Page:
Using Howl completions


Howl is strongly in favor of completions, and will offer them whenever and wherever possible. This section aims to provide an overview of Howl completions work, and how to use them for best effect. Alternatively, if you consider auto-completions a nuisance and would like to cut down on them you’ll learn how to do that here as well.

Using completions

Interacting with completions

There are currently two different places where you’ll encounter completions: In editors while editing text, and in the command line while entering commands. While the completions offered differs as one would expect, the way you interact with a completion list is the same:

When completing, Howl will try to match your input string against the available completions in two ways: Exact matching and boundary matching. An exact match means that your input string is found as-is in the completion. A boundary match means that all parts of your input string matches at one or more boundaries in the completion, typically defined as underscores, slashes, etc. The below image illustrates the two different types of matches for a completion list:

Completion types

In the above example we can see that “aa” matches “attr_accessor” as a boundary match, while “mraardvark” is an exact match. The order of the completions above is no coincidence - boundary matches are preferred over exact matches.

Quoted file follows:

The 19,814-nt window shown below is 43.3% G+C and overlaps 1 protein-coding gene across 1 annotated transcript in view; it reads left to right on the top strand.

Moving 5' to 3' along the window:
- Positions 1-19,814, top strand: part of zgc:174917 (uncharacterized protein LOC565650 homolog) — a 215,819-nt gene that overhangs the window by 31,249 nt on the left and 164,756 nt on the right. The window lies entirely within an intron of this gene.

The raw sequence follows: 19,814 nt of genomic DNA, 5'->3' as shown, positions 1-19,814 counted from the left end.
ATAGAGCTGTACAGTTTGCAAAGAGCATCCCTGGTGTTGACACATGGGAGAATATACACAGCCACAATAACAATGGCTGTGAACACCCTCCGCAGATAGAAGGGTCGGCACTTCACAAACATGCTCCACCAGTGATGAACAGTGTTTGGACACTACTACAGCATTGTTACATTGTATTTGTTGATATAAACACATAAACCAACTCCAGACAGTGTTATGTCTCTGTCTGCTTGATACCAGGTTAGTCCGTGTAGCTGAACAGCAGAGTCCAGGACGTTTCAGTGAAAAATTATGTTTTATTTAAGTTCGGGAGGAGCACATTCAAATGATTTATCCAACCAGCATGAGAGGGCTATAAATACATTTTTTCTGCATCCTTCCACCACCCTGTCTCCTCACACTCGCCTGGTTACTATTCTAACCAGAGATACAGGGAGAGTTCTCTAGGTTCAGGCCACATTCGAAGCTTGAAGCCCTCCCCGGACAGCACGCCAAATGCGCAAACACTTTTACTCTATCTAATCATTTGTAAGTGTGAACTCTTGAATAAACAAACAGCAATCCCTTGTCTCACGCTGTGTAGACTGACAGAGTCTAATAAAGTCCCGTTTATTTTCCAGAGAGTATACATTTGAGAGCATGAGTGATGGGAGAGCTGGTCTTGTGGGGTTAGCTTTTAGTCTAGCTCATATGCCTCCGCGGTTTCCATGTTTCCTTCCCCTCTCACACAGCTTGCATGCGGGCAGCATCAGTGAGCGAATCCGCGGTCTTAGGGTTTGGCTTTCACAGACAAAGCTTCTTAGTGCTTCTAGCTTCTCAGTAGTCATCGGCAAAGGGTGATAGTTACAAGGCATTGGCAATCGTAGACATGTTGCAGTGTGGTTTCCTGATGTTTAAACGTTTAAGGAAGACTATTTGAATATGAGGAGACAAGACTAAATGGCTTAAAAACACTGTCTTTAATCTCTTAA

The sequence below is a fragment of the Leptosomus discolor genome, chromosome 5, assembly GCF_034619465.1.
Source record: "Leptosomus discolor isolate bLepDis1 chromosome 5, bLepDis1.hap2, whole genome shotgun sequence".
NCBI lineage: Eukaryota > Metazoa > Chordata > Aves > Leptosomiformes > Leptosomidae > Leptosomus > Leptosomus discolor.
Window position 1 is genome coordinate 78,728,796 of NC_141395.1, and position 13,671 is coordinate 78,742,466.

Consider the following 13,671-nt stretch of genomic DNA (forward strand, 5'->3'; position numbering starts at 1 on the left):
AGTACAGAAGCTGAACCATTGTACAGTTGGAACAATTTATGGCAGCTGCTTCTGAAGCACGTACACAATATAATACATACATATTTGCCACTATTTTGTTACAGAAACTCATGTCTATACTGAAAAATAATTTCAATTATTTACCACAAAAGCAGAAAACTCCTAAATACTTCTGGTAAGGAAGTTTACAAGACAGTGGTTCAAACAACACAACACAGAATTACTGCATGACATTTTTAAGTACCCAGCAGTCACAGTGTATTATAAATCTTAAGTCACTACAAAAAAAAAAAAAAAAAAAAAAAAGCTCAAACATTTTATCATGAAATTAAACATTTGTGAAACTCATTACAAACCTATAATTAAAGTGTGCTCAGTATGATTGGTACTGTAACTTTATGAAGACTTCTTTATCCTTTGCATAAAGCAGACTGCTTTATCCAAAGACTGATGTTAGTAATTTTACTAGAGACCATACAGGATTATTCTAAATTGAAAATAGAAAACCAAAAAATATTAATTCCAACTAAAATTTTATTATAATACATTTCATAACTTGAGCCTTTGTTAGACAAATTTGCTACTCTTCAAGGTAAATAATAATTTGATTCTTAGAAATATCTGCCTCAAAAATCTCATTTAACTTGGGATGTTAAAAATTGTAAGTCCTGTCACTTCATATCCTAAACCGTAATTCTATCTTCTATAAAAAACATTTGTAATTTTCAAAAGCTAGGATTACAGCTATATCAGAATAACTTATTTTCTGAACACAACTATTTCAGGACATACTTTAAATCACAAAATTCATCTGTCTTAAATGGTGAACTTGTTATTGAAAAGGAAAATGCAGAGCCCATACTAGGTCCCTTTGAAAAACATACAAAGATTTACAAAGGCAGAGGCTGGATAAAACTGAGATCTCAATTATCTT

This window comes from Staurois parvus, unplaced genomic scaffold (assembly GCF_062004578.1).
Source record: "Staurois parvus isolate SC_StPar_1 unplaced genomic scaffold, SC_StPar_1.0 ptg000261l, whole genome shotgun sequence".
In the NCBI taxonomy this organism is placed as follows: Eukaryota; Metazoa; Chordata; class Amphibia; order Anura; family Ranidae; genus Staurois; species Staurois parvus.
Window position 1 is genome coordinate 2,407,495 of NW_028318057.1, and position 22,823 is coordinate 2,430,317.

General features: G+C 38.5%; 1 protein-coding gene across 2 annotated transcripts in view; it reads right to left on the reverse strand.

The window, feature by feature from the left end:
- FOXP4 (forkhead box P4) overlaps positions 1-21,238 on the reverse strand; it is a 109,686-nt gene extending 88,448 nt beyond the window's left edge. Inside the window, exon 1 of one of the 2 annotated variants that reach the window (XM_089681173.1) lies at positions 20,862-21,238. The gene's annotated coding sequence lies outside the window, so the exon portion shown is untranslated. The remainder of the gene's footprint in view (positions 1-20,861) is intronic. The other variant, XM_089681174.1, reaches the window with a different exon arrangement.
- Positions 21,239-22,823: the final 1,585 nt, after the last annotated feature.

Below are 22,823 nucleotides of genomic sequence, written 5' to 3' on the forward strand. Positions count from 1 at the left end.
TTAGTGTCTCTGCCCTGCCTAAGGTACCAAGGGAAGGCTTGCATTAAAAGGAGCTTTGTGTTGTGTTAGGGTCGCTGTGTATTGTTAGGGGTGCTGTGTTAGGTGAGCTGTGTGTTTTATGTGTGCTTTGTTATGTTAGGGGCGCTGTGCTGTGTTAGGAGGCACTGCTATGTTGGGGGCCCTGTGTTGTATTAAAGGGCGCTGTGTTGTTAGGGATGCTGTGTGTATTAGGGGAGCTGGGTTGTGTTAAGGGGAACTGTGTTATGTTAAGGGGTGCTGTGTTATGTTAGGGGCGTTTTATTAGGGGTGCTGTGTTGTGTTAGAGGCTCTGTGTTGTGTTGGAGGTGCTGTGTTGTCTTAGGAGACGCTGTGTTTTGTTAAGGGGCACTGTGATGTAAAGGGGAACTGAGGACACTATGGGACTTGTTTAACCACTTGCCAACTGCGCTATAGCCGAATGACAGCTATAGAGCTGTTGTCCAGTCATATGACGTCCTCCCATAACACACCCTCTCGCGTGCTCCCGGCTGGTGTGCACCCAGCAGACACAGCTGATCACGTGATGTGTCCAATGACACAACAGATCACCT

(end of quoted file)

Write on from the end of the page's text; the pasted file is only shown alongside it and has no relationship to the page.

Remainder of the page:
Finally, a note about a gotcha:

As long as a completion list is showing, the accept key (enter or tab) will always select the active completion. This is typically what you want. However, at times you just want add a new line or a tab. To avoid selecting the completion, enter escape to close the completion list first. If you want to keep the current word as is and continue with another one, just press space as you would normally do.

Configuring completions

Here are some configuration variables you might want to tweak in order to control completions:

Controls the mode of how completions are started. This is of interest particularly if you want turn off automatically shown completion lists. If you turn it off, you will have to explicitly request completions using the editor-complete command for editors (bound to ctrl_space by default) or by pressing tab in the command line.

Controls the number of completions shown in the completion list.

Whether a selected completion will replace the current word or not.

When auto-complete is one, this variable controls after how many characters the completion list should pop up after.

This variable, unset by default, contains a list of style patterns where the completion list should not automatically pop up.

For the in-buffer completer, this controls the number of open buffers that are consulted for completions.

For the in-buffer completer, this controls whether only open buffers with the same mode as the current one is consulted or not.

Controls what key accepts the current option for popup menus, such as the completion list. Valid values are ‘enter’ (the default) and ‘tab’.

Next: Working with files